Wine Closures

There has long been debate in the wine world between cork vs. screw cap, and between this husband and wife team — the debate continues. It is truly a hot button topic in our winery, making it the perfect theme of our first blog post. For the record, I am team screw cap while Michel is team cork. There are more options than ever including crown caps, glass stoppers, and zorks (!) in addition to so many other new options. For the sake of simplicity, I’m just going to focus on the three closures that we use: Stelvin screw caps, natural cork, and crown caps.


We think we’ve finally achieved an ideal balance. We use the word “balance” in lieu of “compromise” because I don’t think we’ve made any concessions. Our wines are sealed with the closure that makes the most sense for each individual wine and it’s requirements.

I’l start with Stelvin screw caps.

This is where we started out. Many of our wines are bottled under screw caps. Michel’s argument against them, and his desire to go all in on cork, is rooted in tradition and ceremony. That feeling of celebration when you pop a cork. I prefer the screw cap though for its practicalness, approachability, and its ability to keep wines tasting fresh while still allowing them to evolve in bottle, but at a slower rate than cork (I’ll get into that next). All of our wines that bottled under this closure are varieties that should be opened within 10 years, and I imagine most of the bottles won’t even go that long.





Cork. Currently we only have one bottle under cork, but that won’t always be the case as we grow our lineup. I have to say it took me a while to come around, but I’m so glad Michel convinced me to consider it for our Petit Verdot. This wine really does need the time in bottle to help it soften. It's just the nature of the variety, and cork helps it do that. I’m just going to quote a Wine Enthusiast article here because I think they explain it perfectly.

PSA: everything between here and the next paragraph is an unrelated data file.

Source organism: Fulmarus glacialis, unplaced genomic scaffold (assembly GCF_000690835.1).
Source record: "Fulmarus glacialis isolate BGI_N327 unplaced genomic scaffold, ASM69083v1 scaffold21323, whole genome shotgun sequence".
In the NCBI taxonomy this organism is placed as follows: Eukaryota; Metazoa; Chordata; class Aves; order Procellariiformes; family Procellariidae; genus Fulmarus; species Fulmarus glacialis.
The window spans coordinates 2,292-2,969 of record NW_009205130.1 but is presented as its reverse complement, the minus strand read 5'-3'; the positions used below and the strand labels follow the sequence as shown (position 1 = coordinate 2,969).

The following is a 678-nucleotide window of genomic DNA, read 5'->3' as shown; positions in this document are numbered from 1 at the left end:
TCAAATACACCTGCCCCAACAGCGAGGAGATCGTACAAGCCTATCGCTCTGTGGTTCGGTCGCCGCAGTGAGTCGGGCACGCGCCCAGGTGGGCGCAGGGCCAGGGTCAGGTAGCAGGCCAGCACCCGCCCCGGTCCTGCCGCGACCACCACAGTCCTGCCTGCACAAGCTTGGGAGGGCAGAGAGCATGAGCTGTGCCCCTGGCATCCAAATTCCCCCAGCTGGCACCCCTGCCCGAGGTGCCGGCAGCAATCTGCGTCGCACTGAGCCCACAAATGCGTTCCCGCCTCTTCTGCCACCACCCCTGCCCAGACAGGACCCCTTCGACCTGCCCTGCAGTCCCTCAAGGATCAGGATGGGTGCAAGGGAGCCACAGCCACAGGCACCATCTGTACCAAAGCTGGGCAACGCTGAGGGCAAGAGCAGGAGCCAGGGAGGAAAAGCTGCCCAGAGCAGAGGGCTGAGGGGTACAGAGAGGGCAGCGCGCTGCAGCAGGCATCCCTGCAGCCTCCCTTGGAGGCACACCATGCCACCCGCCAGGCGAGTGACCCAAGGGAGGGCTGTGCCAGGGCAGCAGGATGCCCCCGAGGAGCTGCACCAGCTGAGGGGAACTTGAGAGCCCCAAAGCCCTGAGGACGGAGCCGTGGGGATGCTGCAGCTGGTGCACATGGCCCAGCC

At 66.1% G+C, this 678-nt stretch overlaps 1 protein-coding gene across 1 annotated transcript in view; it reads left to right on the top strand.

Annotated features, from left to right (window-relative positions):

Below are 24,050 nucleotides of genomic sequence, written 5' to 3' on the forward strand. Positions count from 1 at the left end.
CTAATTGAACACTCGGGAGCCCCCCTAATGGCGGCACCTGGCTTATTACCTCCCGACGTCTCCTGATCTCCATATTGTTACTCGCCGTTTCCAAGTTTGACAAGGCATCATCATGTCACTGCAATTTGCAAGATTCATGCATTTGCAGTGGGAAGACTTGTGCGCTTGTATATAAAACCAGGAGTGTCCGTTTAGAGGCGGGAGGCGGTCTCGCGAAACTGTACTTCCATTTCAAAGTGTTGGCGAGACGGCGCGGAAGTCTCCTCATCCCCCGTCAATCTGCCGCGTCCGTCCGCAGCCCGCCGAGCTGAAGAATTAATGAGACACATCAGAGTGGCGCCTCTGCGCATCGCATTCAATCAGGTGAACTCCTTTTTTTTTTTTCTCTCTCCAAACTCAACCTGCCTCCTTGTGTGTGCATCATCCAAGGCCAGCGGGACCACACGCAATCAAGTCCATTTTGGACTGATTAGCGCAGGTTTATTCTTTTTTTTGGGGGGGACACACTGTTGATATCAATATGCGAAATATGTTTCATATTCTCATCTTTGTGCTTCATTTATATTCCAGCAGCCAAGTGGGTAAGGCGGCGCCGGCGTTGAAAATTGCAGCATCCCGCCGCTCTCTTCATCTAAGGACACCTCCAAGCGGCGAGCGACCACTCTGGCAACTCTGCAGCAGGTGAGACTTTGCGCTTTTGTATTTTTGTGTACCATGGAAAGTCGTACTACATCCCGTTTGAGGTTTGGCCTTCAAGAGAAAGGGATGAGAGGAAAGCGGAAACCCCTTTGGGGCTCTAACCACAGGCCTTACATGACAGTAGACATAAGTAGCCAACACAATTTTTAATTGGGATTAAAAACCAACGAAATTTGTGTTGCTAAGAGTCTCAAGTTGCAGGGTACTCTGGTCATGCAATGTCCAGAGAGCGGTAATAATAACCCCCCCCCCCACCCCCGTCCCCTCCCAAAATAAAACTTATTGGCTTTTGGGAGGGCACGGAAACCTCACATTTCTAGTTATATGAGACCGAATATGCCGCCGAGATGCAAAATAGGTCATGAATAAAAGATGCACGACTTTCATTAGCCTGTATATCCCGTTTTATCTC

"Thanks to its elasticity, cork expands within a bottleneck to seal liquid in and keep oxygen out. Its tiny pores, however, allow minuscule amounts of air to interact with the wine, which can transform the aroma and flavor over time. This makes cork the top choice for producers of age worthy wines."





Of course you can’t talk about cork with our bringing up TCA, also known as tainted or “corked” wine. This is where the discussion gets heated. I can’t tell you how many times I’ve had to convince friends that it’s okay to send back a bottle of corked wine. It’s even worse when the person drinking it doesn’t realize it’s corked and just thinks it is an awful or at best, dull wine. At one point TCA had been said to affect 10% of wines, but thanks to advancements in the industry that number is somewhere closer to 1-3%. So please, if you have our Petite Verdot and think they might be corked, let us know and we will replace them. We promise it doesn't taste like that.


And finally, the newest closure that we’ve embraced is the crown cap. More commonly known for sealing beer bottles and sparkling wine, crown caps seemed like a great alternative for wines meant to be drunk within 1-2 years like our carbonic Weird Parties. Our closures are lined to prevent any wine-to-metal contact and sealed airtight, so the wine is preserved as is at the time of bottling. Made for popping open and enjoying soon.


There are a lot of other factors that go into our decisions as well, such as sustainability and price. This is just the tip of the iceberg. The short and sweet of why we do what we do. For now. Just like wine, we’re constantly evolving.

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